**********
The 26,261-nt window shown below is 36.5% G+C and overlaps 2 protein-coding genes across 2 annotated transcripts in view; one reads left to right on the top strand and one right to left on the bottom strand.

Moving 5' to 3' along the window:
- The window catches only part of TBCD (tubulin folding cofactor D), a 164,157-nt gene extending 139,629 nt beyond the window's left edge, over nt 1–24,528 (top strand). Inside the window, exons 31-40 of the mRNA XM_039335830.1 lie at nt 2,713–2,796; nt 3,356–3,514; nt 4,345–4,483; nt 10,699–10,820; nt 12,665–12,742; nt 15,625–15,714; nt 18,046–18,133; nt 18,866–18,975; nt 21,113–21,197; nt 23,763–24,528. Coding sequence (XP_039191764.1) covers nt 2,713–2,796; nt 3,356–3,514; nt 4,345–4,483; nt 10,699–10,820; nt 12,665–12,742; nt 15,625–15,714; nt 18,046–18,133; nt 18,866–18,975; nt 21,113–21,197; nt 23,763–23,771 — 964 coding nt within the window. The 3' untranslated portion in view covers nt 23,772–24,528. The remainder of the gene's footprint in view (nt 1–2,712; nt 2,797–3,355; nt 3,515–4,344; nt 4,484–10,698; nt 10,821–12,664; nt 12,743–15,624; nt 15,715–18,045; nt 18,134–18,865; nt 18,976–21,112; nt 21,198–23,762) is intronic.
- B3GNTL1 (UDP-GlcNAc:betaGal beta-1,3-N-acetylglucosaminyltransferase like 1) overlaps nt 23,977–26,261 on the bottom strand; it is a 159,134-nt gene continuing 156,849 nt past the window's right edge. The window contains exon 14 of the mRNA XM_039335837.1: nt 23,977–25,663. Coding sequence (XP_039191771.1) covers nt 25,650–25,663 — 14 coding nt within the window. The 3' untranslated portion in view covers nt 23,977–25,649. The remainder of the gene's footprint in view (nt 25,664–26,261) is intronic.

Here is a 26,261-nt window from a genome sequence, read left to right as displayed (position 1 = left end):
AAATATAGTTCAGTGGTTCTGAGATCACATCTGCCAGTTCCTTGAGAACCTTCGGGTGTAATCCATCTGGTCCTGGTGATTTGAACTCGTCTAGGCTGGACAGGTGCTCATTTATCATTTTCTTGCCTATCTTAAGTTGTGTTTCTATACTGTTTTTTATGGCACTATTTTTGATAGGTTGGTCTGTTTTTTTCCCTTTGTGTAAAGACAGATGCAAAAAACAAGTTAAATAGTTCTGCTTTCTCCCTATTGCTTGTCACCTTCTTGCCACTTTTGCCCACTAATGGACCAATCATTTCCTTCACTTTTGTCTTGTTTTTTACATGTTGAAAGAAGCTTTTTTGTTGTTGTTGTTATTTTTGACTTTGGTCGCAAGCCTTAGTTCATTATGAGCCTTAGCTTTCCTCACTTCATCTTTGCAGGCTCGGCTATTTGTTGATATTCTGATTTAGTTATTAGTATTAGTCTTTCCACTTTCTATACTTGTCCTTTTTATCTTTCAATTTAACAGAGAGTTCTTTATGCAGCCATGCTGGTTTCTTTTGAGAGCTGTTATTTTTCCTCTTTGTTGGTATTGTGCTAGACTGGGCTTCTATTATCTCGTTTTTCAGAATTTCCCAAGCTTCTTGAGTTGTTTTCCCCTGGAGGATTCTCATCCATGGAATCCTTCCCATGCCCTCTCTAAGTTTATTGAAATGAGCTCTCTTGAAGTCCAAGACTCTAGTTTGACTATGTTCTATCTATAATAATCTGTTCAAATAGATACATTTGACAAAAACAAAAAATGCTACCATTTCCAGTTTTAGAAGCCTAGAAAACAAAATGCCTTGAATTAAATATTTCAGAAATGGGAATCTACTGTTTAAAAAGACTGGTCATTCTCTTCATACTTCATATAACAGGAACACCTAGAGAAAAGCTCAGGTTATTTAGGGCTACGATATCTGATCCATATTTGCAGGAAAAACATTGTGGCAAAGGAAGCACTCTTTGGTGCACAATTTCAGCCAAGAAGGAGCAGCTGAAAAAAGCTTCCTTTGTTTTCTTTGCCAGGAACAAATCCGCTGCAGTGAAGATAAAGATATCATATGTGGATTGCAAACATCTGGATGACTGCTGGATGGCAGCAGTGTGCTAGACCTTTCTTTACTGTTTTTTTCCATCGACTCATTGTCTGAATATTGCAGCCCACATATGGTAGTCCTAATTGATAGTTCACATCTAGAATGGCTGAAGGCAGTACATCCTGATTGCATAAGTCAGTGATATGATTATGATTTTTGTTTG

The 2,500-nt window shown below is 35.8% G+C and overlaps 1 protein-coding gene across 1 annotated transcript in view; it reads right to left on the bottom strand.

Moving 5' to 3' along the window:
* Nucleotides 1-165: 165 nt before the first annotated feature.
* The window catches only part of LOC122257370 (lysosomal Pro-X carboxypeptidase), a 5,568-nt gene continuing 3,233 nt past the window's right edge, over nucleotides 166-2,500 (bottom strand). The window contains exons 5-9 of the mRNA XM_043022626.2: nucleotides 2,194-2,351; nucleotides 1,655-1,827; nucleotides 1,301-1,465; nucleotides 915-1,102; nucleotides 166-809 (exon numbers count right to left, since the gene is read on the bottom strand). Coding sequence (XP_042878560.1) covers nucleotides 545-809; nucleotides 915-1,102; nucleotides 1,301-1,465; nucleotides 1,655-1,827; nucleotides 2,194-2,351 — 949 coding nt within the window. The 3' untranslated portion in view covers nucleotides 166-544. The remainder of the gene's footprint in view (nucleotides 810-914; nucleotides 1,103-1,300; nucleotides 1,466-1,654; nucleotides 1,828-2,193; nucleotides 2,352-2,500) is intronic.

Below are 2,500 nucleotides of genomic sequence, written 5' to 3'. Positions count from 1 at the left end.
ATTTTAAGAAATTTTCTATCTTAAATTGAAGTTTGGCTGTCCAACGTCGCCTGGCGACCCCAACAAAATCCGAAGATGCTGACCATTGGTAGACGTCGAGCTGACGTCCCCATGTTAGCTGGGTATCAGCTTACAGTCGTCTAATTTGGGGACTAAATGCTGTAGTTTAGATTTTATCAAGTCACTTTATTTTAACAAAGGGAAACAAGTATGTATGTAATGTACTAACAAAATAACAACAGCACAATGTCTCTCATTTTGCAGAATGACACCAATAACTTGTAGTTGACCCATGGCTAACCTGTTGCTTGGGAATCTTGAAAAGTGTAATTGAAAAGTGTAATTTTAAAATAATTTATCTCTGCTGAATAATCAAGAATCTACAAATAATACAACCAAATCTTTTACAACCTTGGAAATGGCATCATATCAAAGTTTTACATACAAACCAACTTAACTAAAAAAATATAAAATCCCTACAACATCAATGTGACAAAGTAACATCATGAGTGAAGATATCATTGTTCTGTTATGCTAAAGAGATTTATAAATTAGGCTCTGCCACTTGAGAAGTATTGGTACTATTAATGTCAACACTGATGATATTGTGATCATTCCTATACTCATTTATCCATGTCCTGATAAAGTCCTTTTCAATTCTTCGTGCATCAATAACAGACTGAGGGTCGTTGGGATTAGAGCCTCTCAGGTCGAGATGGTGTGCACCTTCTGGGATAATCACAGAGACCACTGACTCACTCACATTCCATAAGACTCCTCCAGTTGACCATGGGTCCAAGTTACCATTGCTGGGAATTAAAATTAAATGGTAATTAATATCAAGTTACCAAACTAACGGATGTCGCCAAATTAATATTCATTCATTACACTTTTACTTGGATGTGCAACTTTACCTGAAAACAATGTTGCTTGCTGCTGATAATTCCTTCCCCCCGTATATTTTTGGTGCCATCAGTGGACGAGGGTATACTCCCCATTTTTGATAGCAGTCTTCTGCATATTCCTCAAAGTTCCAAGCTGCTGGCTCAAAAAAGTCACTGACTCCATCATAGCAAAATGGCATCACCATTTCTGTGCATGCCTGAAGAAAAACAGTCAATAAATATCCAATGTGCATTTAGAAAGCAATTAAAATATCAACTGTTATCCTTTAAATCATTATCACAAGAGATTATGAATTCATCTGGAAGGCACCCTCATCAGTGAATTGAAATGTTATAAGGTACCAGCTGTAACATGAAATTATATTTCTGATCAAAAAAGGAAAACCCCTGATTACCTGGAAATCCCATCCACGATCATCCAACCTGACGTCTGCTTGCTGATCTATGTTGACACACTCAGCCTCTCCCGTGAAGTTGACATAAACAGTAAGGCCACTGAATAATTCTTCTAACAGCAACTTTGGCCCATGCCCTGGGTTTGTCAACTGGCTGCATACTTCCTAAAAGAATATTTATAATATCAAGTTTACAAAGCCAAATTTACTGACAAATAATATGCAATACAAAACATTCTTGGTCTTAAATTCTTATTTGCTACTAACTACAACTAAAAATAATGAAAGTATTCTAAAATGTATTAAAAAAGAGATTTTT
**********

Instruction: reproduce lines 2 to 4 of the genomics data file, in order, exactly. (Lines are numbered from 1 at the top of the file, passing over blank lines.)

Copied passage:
Moving 5' to 3' along the window:
- The window catches only part of TBCD (tubulin folding cofactor D), a 164,157-nt gene extending 139,629 nt beyond the window's left edge, over nt 1–24,528 (top strand). Inside the window, exons 31-40 of the mRNA XM_039335830.1 lie at nt 2,713–2,796; nt 3,356–3,514; nt 4,345–4,483; nt 10,699–10,820; nt 12,665–12,742; nt 15,625–15,714; nt 18,046–18,133; nt 18,866–18,975; nt 21,113–21,197; nt 23,763–24,528. Coding sequence (XP_039191764.1) covers nt 2,713–2,796; nt 3,356–3,514; nt 4,345–4,483; nt 10,699–10,820; nt 12,665–12,742; nt 15,625–15,714; nt 18,046–18,133; nt 18,866–18,975; nt 21,113–21,197; nt 23,763–23,771 — 964 coding nt within the window. The 3' untranslated portion in view covers nt 23,772–24,528. The remainder of the gene's footprint in view (nt 1–2,712; nt 2,797–3,355; nt 3,515–4,344; nt 4,484–10,698; nt 10,821–12,664; nt 12,743–15,624; nt 15,715–18,045; nt 18,134–18,865; nt 18,976–21,112; nt 21,198–23,762) is intronic.
- B3GNTL1 (UDP-GlcNAc:betaGal beta-1,3-N-acetylglucosaminyltransferase like 1) overlaps nt 23,977–26,261 on the bottom strand; it is a 159,134-nt gene continuing 156,849 nt past the window's right edge. The window contains exon 14 of the mRNA XM_039335837.1: nt 23,977–25,663. Coding sequence (XP_039191771.1) covers nt 25,650–25,663 — 14 coding nt within the window. The 3' untranslated portion in view covers nt 23,977–25,649. The remainder of the gene's footprint in view (nt 25,664–26,261) is intronic.